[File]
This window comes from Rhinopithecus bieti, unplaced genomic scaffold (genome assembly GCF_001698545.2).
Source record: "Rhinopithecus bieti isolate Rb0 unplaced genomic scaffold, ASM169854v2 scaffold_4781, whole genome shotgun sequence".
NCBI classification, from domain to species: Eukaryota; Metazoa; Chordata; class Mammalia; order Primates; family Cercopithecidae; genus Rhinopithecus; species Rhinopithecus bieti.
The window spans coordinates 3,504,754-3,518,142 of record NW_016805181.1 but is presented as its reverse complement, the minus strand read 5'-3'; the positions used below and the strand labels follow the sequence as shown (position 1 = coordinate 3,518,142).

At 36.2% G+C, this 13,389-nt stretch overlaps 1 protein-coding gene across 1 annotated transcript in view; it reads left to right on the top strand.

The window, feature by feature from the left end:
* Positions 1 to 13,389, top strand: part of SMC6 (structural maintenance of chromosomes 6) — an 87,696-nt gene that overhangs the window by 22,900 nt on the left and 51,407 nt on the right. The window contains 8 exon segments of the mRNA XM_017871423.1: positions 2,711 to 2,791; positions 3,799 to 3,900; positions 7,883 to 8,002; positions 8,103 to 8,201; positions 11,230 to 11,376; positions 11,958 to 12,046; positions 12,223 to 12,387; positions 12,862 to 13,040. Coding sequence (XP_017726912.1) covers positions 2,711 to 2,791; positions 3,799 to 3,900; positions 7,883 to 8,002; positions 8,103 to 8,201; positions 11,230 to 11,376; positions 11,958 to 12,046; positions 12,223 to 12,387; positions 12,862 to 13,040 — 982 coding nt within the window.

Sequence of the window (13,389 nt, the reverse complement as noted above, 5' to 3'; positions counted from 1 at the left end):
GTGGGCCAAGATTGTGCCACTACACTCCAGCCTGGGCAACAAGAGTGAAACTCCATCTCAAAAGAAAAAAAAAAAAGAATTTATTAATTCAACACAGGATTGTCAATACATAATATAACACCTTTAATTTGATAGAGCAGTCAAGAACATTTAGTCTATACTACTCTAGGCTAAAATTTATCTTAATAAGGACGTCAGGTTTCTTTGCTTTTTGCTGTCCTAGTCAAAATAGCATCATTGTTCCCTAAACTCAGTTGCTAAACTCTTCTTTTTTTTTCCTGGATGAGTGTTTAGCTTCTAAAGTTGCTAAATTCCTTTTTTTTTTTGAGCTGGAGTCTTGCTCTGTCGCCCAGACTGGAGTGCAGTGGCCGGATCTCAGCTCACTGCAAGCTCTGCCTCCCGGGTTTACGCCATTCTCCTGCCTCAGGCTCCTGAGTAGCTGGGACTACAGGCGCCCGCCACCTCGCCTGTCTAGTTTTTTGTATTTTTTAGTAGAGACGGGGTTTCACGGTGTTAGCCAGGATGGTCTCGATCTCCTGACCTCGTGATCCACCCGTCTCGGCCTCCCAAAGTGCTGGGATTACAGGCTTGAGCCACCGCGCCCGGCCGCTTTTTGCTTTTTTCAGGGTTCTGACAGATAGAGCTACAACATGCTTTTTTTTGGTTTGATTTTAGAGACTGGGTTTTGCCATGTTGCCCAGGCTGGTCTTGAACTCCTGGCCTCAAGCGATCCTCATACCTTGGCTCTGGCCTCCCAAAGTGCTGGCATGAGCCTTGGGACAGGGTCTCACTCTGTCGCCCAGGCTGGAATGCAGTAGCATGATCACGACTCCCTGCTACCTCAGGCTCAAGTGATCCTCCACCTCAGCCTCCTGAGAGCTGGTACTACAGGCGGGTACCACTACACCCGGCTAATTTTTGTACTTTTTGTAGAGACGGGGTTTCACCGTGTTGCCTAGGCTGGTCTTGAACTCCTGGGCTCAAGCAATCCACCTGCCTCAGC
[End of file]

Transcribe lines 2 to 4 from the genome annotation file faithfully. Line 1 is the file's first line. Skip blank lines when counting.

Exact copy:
Source record: "Rhinopithecus bieti isolate Rb0 unplaced genomic scaffold, ASM169854v2 scaffold_4781, whole genome shotgun sequence".
NCBI classification, from domain to species: Eukaryota; Metazoa; Chordata; class Mammalia; order Primates; family Cercopithecidae; genus Rhinopithecus; species Rhinopithecus bieti.
The window spans coordinates 3,504,754-3,518,142 of record NW_016805181.1 but is presented as its reverse complement, the minus strand read 5'-3'; the positions used below and the strand labels follow the sequence as shown (position 1 = coordinate 3,518,142).